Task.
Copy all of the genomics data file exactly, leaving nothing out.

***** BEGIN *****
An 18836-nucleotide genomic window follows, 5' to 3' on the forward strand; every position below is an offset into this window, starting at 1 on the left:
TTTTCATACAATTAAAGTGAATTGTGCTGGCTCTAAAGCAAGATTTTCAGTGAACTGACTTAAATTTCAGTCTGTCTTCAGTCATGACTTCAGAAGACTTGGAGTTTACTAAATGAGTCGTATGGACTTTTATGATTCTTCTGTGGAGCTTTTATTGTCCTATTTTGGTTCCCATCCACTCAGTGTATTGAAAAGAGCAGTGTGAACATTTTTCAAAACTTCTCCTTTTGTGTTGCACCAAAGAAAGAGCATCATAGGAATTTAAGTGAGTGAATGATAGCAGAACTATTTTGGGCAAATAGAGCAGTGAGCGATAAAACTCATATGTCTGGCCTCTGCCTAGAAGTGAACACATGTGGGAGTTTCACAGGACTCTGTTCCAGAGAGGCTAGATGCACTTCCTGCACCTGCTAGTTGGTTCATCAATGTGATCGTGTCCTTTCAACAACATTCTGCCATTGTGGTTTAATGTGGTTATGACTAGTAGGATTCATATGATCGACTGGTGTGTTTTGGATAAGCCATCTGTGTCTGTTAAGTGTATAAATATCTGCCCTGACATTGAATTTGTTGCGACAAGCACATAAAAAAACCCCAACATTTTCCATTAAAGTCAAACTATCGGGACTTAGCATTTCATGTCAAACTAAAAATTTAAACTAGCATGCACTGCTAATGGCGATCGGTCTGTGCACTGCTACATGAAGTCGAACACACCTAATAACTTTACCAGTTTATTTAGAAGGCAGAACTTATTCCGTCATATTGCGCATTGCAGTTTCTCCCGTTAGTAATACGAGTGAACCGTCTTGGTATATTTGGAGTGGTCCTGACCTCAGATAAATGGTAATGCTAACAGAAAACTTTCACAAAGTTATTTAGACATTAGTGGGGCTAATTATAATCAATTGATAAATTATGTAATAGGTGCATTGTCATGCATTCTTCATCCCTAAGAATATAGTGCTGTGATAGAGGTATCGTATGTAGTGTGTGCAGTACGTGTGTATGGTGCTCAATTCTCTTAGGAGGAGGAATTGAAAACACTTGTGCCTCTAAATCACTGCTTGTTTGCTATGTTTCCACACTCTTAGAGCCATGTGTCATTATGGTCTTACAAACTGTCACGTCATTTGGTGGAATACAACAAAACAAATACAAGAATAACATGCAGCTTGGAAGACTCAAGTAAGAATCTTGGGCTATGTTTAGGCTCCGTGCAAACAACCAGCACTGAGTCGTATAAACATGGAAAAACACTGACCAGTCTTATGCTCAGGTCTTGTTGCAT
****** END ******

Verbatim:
An 18836-nucleotide genomic window follows, 5' to 3' on the forward strand; every position below is an offset into this window, starting at 1 on the left:
TTTTCATACAATTAAAGTGAATTGTGCTGGCTCTAAAGCAAGATTTTCAGTGAACTGACTTAAATTTCAGTCTGTCTTCAGTCATGACTTCAGAAGACTTGGAGTTTACTAAATGAGTCGTATGGACTTTTATGATTCTTCTGTGGAGCTTTTATTGTCCTATTTTGGTTCCCATCCACTCAGTGTATTGAAAAGAGCAGTGTGAACATTTTTCAAAACTTCTCCTTTTGTGTTGCACCAAAGAAAGAGCATCATAGGAATTTAAGTGAGTGAATGATAGCAGAACTATTTTGGGCAAATAGAGCAGTGAGCGATAAAACTCATATGTCTGGCCTCTGCCTAGAAGTGAACACATGTGGGAGTTTCACAGGACTCTGTTCCAGAGAGGCTAGATGCACTTCCTGCACCTGCTAGTTGGTTCATCAATGTGATCGTGTCCTTTCAACAACATTCTGCCATTGTGGTTTAATGTGGTTATGACTAGTAGGATTCATATGATCGACTGGTGTGTTTTGGATAAGCCATCTGTGTCTGTTAAGTGTATAAATATCTGCCCTGACATTGAATTTGTTGCGACAAGCACATAAAAAAACCCCAACATTTTCCATTAAAGTCAAACTATCGGGACTTAGCATTTCATGTCAAACTAAAAATTTAAACTAGCATGCACTGCTAATGGCGATCGGTCTGTGCACTGCTACATGAAGTCGAACACACCTAATAACTTTACCAGTTTATTTAGAAGGCAGAACTTATTCCGTCATATTGCGCATTGCAGTTTCTCCCGTTAGTAATACGAGTGAACCGTCTTGGTATATTTGGAGTGGTCCTGACCTCAGATAAATGGTAATGCTAACAGAAAACTTTCACAAAGTTATTTAGACATTAGTGGGGCTAATTATAATCAATTGATAAATTATGTAATAGGTGCATTGTCATGCATTCTTCATCCCTAAGAATATAGTGCTGTGATAGAGGTATCGTATGTAGTGTGTGCAGTACGTGTGTATGGTGCTCAATTCTCTTAGGAGGAGGAATTGAAAACACTTGTGCCTCTAAATCACTGCTTGTTTGCTATGTTTCCACACTCTTAGAGCCATGTGTCATTATGGTCTTACAAACTGTCACGTCATTTGGTGGAATACAACAAAACAAATACAAGAATAACATGCAGCTTGGAAGACTCAAGTAAGAATCTTGGGCTATGTTTAGGCTCCGTGCAAACAACCAGCACTGAGTCGTATAAACATGGAAAAACACTGACCAGTCTTATGCTCAGGTCTTGTTGCAT